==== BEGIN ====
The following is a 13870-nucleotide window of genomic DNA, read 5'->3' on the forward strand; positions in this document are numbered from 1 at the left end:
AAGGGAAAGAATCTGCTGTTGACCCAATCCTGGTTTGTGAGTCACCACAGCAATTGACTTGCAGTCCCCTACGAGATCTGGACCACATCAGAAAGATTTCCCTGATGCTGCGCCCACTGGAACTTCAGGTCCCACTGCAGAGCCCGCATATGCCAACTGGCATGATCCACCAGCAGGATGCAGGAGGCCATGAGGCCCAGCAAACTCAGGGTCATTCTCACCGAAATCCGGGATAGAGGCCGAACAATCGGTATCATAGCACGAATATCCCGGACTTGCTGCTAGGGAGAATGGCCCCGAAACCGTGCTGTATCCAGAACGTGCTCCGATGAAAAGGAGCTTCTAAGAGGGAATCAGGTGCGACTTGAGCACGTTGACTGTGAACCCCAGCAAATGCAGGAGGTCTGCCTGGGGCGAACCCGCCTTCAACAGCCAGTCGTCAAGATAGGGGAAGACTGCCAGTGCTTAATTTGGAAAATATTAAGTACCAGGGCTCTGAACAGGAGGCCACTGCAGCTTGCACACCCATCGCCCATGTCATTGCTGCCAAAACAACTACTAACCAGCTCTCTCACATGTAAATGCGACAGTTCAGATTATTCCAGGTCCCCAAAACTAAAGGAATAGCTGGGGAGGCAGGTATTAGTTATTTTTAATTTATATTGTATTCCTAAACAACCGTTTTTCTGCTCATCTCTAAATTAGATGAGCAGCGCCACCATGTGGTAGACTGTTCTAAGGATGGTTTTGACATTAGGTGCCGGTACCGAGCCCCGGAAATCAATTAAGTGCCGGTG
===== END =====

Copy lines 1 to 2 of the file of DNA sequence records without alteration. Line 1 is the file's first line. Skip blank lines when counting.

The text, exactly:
The following is a 13870-nucleotide window of genomic DNA, read 5'->3' on the forward strand; positions in this document are numbered from 1 at the left end:
AAGGGAAAGAATCTGCTGTTGACCCAATCCTGGTTTGTGAGTCACCACAGCAATTGACTTGCAGTCCCCTACGAGATCTGGACCACATCAGAAAGATTTCCCTGATGCTGCGCCCACTGGAACTTCAGGTCCCACTGCAGAGCCCGCATATGCCAACTGGCATGATCCACCAGCAGGATGCAGGAGGCCATGAGGCCCAGCAAACTCAGGGTCATTCTCACCGAAATCCGGGATAGAGGCCGAACAATCGGTATCATAGCACGAATATCCCGGACTTGCTGCTAGGGAGAATGGCCCCGAAACCGTGCTGTATCCAGAACGTGCTCCGATGAAAAGGAGCTTCTAAGAGGGAATCAGGTGCGACTTGAGCACGTTGACTGTGAACCCCAGCAAATGCAGGAGGTCTGCCTGGGGCGAACCCGCCTTCAACAGCCAGTCGTCAAGATAGGGGAAGACTGCCAGTGCTTAATTTGGAAAATATTAAGTACCAGGGCTCTGAACAGGAGGCCACTGCAGCTTGCACACCCATCGCCCATGTCATTGCTGCCAAAACAACTACTAACCAGCTCTCTCACATGTAAATGCGACAGTTCAGATTATTCCAGGTCCCCAAAACTAAAGGAATAGCTGGGGAGGCAGGTATTAGTTATTTTTAATTTATATTGTATTCCTAAACAACCGTTTTTCTGCTCATCTCTAAATTAGATGAGCAGCGCCACCATGTGGTAGACTGTTCTAAGGATGGTTTTGACATTAGGTGCCGGTACCGAGCCCCGGAAATCAATTAAGTGCCGGTG